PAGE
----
Here’s every review I wrote in 2020, all in one place.

I’ve been lax in updating this. As such, I’ve decided to put all of my music-related writing into one post. It ain’t much, but it’s all here.

Here’s Holy Fuck’s Deleter from January 14. I liked it. You’ll get more mileage outta this if you got into them after their debut LP.

Here’s Pearl Jam’s Gigaton from March 22. It’s their most experimental record. It’s solid, but not classic. Worth checking out if you’re a PJ fan.

Here’s Jonathan Something’s Cannibal House Rules from July 29. Excellent record, and rather diverse. Something is quite funny.

Here’s Cult Casual by Heavy Salad from September 23. Fun space-y and acid-y rock record.

Finally, Deftones’ remix album Black Stallion from December 8. It’s White Pony re-jiggered by various artists. I dug it. If you’ve ever wondered how Deftones would sound as purely an electronic act, give it a try.

Hundred Word Reviews: Weezer | ‘The Teal Album’

weezer teal record review

This is peak hipster nostalgia. Releasing the silly cover of “Africa” on vinyl was bad enough. But now we have this. Just look at the art: They’re wearing cringeworthy ‘80s fashion, like oh-em-gee! Is hipster irony chic a thing? It is now. As for the music, it’s almost entirely a frustrating failure. The band needlessly smears power pop riffage over the originals. Meanwhile, Cuomo’s wooden delivery suggests Teal exists purely because the Toto cover went viral; this is social obligation, not enjoyment. The lone exception is Bell’s vocal on “Paranoid,” the only part of this that’s fun.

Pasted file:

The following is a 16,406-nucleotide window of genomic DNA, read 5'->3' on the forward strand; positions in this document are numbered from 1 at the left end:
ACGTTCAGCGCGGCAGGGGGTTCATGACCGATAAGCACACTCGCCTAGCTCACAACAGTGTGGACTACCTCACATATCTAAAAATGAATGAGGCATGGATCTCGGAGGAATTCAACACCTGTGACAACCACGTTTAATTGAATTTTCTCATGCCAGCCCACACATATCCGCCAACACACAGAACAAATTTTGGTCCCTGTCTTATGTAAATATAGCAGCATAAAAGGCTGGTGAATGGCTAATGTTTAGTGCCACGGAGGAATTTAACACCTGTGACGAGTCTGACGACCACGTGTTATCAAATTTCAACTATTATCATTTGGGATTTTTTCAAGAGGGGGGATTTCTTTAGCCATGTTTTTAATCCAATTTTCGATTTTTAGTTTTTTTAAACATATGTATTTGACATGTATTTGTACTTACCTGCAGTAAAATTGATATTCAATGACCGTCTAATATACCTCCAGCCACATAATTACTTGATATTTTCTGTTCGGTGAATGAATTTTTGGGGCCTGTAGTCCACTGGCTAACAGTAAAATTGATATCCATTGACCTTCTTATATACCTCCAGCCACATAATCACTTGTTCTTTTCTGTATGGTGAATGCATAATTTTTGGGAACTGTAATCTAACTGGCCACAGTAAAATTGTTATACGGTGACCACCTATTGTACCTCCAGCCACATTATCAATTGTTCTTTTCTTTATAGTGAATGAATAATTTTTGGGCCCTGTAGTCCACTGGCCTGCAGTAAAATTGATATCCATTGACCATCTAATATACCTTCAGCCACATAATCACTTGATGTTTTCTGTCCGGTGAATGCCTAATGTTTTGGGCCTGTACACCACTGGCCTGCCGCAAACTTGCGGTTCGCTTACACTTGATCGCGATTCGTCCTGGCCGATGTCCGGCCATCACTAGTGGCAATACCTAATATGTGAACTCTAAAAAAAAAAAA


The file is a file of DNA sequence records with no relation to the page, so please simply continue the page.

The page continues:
A Word on the Packers’ 2015 Season

Tomorrow, the Packers play the Redskins for the Wild Card spot. Depending on the outcome, their season continues or ends.

I don’t know what will happen in the playoffs for the Packers. We can only wait to find out. I, much like all of Packer Nation, hope they win. I always want my team to win.

What I do know, however, is this: whether our season ends tomorrow or not, we all have to admit that this season has been one for the books. It’s been a helluva ride, with most excitement since the 2010 season.

I think my brother Todd said it best a few weeks ago: the heart-attack Pack is back. Perhaps not fully, but there are shades of HAP this season – including shades of Favre-esque, last-minute hurrahs.

From the good (the hail-mary against Detroit) to the bad (the embarassing loss to Arizona), it’s been a thrill-a-minute for sure. Whether you define this roller-coaster as “fun” is up to you – but I certainly do.

Explain how we went from 6-0 to 10-6 any way you want. The media certainly has, with plenty of blame to go around. And even if we didn’t get the Division title this year, we still have five titles under McCarthy – including four straight. That’s not nothing. This season hasn’t been the best, to be sure. But it’s still been one for the books. The highs approached the Heavens and the lows descended towards Hell.
And, you know what? I don’t think I’d have any other way. After all, Packers football is the closest thing I have to a religion.

Album Review: Ella Eyre | Feline

The following review was rejected by some editors at Best Fit, so I’m posting it here instead.